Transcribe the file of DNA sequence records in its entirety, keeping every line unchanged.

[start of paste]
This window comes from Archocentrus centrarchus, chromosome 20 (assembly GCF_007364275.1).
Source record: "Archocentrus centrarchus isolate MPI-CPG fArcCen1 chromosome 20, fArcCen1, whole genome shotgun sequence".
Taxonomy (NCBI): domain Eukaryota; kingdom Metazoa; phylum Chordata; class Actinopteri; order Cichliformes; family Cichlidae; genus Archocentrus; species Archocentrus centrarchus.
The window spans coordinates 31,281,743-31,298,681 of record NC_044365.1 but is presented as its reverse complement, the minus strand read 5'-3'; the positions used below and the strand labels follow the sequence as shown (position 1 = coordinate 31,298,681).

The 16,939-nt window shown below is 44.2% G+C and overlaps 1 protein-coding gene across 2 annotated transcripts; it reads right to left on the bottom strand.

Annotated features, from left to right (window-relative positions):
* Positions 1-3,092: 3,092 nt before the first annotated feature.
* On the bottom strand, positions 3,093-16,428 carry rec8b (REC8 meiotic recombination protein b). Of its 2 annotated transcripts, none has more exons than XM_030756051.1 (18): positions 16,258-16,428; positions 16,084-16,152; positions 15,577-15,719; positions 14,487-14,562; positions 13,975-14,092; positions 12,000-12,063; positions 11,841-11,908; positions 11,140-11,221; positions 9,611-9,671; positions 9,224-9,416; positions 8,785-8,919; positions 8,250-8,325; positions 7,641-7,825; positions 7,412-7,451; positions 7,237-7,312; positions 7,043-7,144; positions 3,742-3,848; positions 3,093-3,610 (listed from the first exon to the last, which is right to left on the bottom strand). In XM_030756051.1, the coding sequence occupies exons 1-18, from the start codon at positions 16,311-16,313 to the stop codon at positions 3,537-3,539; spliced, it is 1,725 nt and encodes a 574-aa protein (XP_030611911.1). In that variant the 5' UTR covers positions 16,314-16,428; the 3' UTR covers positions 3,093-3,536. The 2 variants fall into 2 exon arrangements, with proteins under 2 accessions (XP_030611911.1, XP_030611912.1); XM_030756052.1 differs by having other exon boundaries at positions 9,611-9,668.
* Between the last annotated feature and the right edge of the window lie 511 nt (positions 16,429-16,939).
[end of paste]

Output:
This window comes from Archocentrus centrarchus, chromosome 20 (assembly GCF_007364275.1).
Source record: "Archocentrus centrarchus isolate MPI-CPG fArcCen1 chromosome 20, fArcCen1, whole genome shotgun sequence".
Taxonomy (NCBI): domain Eukaryota; kingdom Metazoa; phylum Chordata; class Actinopteri; order Cichliformes; family Cichlidae; genus Archocentrus; species Archocentrus centrarchus.
The window spans coordinates 31,281,743-31,298,681 of record NC_044365.1 but is presented as its reverse complement, the minus strand read 5'-3'; the positions used below and the strand labels follow the sequence as shown (position 1 = coordinate 31,298,681).

The 16,939-nt window shown below is 44.2% G+C and overlaps 1 protein-coding gene across 2 annotated transcripts; it reads right to left on the bottom strand.

Annotated features, from left to right (window-relative positions):
* Positions 1-3,092: 3,092 nt before the first annotated feature.
* On the bottom strand, positions 3,093-16,428 carry rec8b (REC8 meiotic recombination protein b). Of its 2 annotated transcripts, none has more exons than XM_030756051.1 (18): positions 16,258-16,428; positions 16,084-16,152; positions 15,577-15,719; positions 14,487-14,562; positions 13,975-14,092; positions 12,000-12,063; positions 11,841-11,908; positions 11,140-11,221; positions 9,611-9,671; positions 9,224-9,416; positions 8,785-8,919; positions 8,250-8,325; positions 7,641-7,825; positions 7,412-7,451; positions 7,237-7,312; positions 7,043-7,144; positions 3,742-3,848; positions 3,093-3,610 (listed from the first exon to the last, which is right to left on the bottom strand). In XM_030756051.1, the coding sequence occupies exons 1-18, from the start codon at positions 16,311-16,313 to the stop codon at positions 3,537-3,539; spliced, it is 1,725 nt and encodes a 574-aa protein (XP_030611911.1). In that variant the 5' UTR covers positions 16,314-16,428; the 3' UTR covers positions 3,093-3,536. The 2 variants fall into 2 exon arrangements, with proteins under 2 accessions (XP_030611911.1, XP_030611912.1); XM_030756052.1 differs by having other exon boundaries at positions 9,611-9,668.
* Between the last annotated feature and the right edge of the window lie 511 nt (positions 16,429-16,939).